The title flashed across the screen in red block letters: "PANCHO."
"We first met him, he seemed not interested in anything . . . ." The pediatrician's voice came soothingly across the film, narrating the changes that 5-year-old Pancho went through during his first year of Head Start, the federally funded pre-school program. Once listless, the voice said, the boy became healthy and active because of good medical care and the Head Start program.
The 1965 film ended, the changeliers went on again in the East Room of the White House, and Lady Bird Johnson introduced -- before the several hundred assembled -- Frank Pancho Mansera himself, now 20, sitting quietly in a three-piece suit in the front row.
Fifteen years ago, Mansera was among the first children to attend a Head Start Group and has become the program's most publicized success story. Yesterday was his second appearance at the White House, as a walking promotional monument to the success of Head Start and the administrators who brought him here to show him off.
The crowd of program directors, parents and teachers -- all involved in the first Head Start efforts, all devoted to the program, initiated by Lyndon Johnson as part of his Great Society -- gave Mansera a standing ovation. And there was more: HEW Secretary Patricia Harris was standing on the podium next to Lady Bird Johnson, and President Carter minutes later swept into the East Room to give a 20-minute emotional endorsement of Head Start.
"Oh, wow, I didn't know what to say," said Mansera afterwards. "My hands started sweating."
But he gathered his composure, and even had to fight to keep from dozing off a little. "During President Carter's speech," he said grinning. "The lights, they were getting to my eyes. A couple of times I thoough I would fall asleep."
"We were so worried about how he'd react to the movie," said one person traveling with Mansera. "But he said it would be no problem."
"At times it felt good," Mansera said soberly about watching his transformation on film 15 years later. "At times it felt sad."
He grew up in the southern part of San Luis Obispo County, Calif., and still lives there -- in the small town of Nipomo, a valley of orchards and migrant working families.
"It's in the middle of poor and modest," he said, smiling. "Sometimes it's good times and sometimes it's bad."
Mansera graduated from high school in 1978, and now has a full-time job in a nursery, tending plants. He plans to go to Allan Hancock Colege in Santa Maria, Calif. "I decided I needed to know more about plants," he said. "I want to do that and study a little carpentry. I like to have more than one thing."
He is not aiming for a degree. "I don't think so," he said, shaking his head matter-of-factly. "Maybe, I'll just go to the point where I know enough. Right now, at most about three years. I'll think about a degree later. Maybe I'll apply for a grant."
He traveled here from California with an entourtage including California Head Start administrators, his former Head Start administrators, his his former Head Start teacher Henry Grenan (who wore his Minolta camera around his neck), and the pediatrician in the film. Dr. William Tibbs had diagnosed Pancho Mansera's thyroid problem at age 5 under Head Start's policy of providing children with medical exams -- and helped him on the road to physical recovery and a normal life.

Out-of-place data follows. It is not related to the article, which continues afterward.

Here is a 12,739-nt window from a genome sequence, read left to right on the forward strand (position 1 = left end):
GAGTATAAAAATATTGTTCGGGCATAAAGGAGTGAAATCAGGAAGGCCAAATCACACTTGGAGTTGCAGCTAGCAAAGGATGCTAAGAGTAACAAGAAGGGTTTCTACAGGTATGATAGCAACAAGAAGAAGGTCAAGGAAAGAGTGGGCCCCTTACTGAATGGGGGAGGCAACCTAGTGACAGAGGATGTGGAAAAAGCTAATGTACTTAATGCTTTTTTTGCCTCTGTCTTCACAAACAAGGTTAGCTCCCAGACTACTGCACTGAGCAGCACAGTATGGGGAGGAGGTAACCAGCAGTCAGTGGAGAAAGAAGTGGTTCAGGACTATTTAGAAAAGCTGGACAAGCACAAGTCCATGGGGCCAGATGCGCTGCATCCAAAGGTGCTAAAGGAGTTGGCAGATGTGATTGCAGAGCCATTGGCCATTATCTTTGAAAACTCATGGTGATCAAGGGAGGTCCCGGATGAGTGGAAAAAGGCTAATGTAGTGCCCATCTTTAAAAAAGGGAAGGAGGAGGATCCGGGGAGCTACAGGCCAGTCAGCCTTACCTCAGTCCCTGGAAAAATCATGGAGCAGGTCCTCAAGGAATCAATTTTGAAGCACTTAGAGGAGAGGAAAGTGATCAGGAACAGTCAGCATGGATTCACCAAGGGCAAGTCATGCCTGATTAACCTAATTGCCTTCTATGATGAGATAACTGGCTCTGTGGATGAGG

In Washington, it was Mansera's day as much as it was the program's. He was patted on the back and shoulders by his friends in Head Start, and by the HEW official escorting him around. People pulled him aside to whisper funny stories in his ear. He laughed, smiled -- all sincerely -- with the purveyors of all this attention, who seemed clearly delighted with him.
Mansera's first invitation to the White House came at the age of 6 -- on another promotional tour for Head Start Yesterday, that moment was captured for memory in a large black and white photograph of him peeking mischievously to his side as he stood in line with President and Mrs. Johnson.
"The devil," Mansera said of his expression in the photograph. "I never felt I'd [come to the White House] again. I just felt the last time would be it. Then they called me up last week and asked me if I wanted to do this . . ."
Other services he provides for Heat Start include handing out diplomas to children on "graduation night."
"Maybe I'd like to get into the Head Start program," he said reflectively, "work with little kids."
Unlike his friends, Mansera never worked in the fields picking strawberries and lettuce (although for three months he picked avocadoes -- somewhat easier work). "I've never done it," he said, crinkling up his nose. "I didn't feel right going down there -- like I wouldn't have accomplished what I was supposed to do."
He grew up with six brothers and sisters, all younger than he. His mexican-born mother is a housewife, and his father is on leave from his construction job due to disability.
"If there ever was a program that had invested in the future it was Head Start," President Carter said in his remarks yesterday, noting that children received a "head start in nutrition, education, health, self-confidence, esteem . . ."
Carter was involved in a Head Start program in Georgia during its early years. Sometimes, he said, he would go and watch the children:
"Many of then had never seen a book, never held a pencil . . . some didn't know their last names. I was a tough, young, conservative Georgia farmer," he said. And the program, he said, touched his life.
Pancho Mansera, summing up his own life, paused when trying to evaluate what Head Start had done for him. "It hasn't changed my life," he said, "I'm still me."